East Grand robotics team gears up for state competition in its first year
East Grand Middle School’s robotics competition team achieved something rather remarkable last weekend, managing to secure a spot at the Colorado FIRST Tech Challenge Championship tournament, set for this coming weekend.
“It is pretty amazing to be a rookie team going to the state competition,” Missy Quinn, East Grand Middle School technology teacher and one of two robotics team coaches, said. “I am so proud of the kids and their accomplishments.”
Rebecca Chernin, East Grand science teacher and robotics team coach, echoed her sentiments.
“It felt surreal,” Chernin said. “That they (the judges) could see a rookie team, and how much passion and time we have put into this, it gave me a heartwarming feeling. They wanted to show the kids that their hard work did not go unnoticed.”
The robotics team from East Grand, which goes by the team name Metal Minds, secured their slot at state after their most recent tournament outing in New Castle. While the youngsters placed 10th out of 11 teams on the day the judges recognized the outstanding work put in by the team’s project managers on an engineering notebook that is scored as part of the competition and presented East Grand with the tournament’s Think Award.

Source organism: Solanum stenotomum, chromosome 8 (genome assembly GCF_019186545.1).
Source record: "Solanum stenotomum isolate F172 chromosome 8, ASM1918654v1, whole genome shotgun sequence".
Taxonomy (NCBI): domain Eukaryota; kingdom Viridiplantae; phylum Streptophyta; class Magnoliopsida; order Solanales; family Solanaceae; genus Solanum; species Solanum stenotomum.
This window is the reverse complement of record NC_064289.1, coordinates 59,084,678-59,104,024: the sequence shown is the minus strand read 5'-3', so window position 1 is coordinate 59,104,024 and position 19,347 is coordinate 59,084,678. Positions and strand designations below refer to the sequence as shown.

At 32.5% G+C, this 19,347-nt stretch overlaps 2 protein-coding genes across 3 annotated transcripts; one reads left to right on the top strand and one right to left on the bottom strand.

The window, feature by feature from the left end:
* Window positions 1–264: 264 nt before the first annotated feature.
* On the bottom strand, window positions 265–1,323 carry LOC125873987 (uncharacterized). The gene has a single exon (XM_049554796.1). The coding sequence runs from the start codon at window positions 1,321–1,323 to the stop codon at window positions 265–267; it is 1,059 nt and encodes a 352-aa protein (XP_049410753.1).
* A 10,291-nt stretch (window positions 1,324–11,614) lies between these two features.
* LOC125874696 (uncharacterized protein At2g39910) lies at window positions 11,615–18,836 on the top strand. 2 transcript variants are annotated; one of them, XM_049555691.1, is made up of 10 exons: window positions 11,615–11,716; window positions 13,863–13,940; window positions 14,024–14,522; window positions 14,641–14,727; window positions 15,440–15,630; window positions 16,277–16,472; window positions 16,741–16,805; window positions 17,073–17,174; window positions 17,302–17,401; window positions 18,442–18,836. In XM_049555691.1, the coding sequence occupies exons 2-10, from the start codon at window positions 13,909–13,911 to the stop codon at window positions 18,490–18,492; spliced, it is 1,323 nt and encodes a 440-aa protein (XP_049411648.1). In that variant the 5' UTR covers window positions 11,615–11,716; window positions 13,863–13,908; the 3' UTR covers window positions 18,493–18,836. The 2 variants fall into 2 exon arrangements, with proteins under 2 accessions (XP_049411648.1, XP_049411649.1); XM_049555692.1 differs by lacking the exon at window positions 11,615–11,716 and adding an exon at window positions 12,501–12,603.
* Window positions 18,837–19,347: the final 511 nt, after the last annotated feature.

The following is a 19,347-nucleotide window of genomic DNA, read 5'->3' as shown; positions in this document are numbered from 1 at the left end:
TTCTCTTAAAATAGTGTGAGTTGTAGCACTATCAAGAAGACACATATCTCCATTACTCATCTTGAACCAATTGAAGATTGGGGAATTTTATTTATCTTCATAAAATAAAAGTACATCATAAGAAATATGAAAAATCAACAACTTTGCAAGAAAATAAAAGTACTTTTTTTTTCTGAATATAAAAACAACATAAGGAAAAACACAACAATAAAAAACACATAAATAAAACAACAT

“Although they may be young in years they really know their gears,” read a statement from tournament judges in New Castle announcing the team’s state berth. “The judges think they have more than metal in their brains. The Think Award goes to East Grand, the Metal Minds.”
This weekend’s tournament is the state level championship in robotics and is a feather in the cap of the first year team of junior high students, who have spent this season competing against a field made up almost entirely of high school students. The state tournament will be held Saturday at Regis University in Denver.
Because this is the first year ever for East Grand’s robotics competition team, team coaches Chernin and Quinn were not certain as to the exact format of the event, but predicted the day would closely mirror the two other tournaments the team has already attended, albeit with more competitors and more robotics action.
The Metal Minds have already competed in two separate tournaments this year, last weekend’s outing in New Castle and another the previous week in Lafayette. Both tournaments followed a similar format. After arriving at the completion location and going through an initial robot review, analogous to weigh-ins before a wrestling tournament, each team is scheduled for a series of rounds with four teams competing in the tournament square each round.
Each round consists of a two competition elements. The first portion of the round has the robot moving autonomously based on pre-programed instructions from the students. The second portion has students physically controlling their robots with remote controllers while attempting to gather foam blocks, called glyphs, before stacking them in a predetermined location. Points are awarded based on multiple factors.
“Honestly, I just want the kids to enjoy the day and soak it all in,” Quinn said. “I want them to embrace the day, have fun and not be stressed. It is amazing we have made it this far.”
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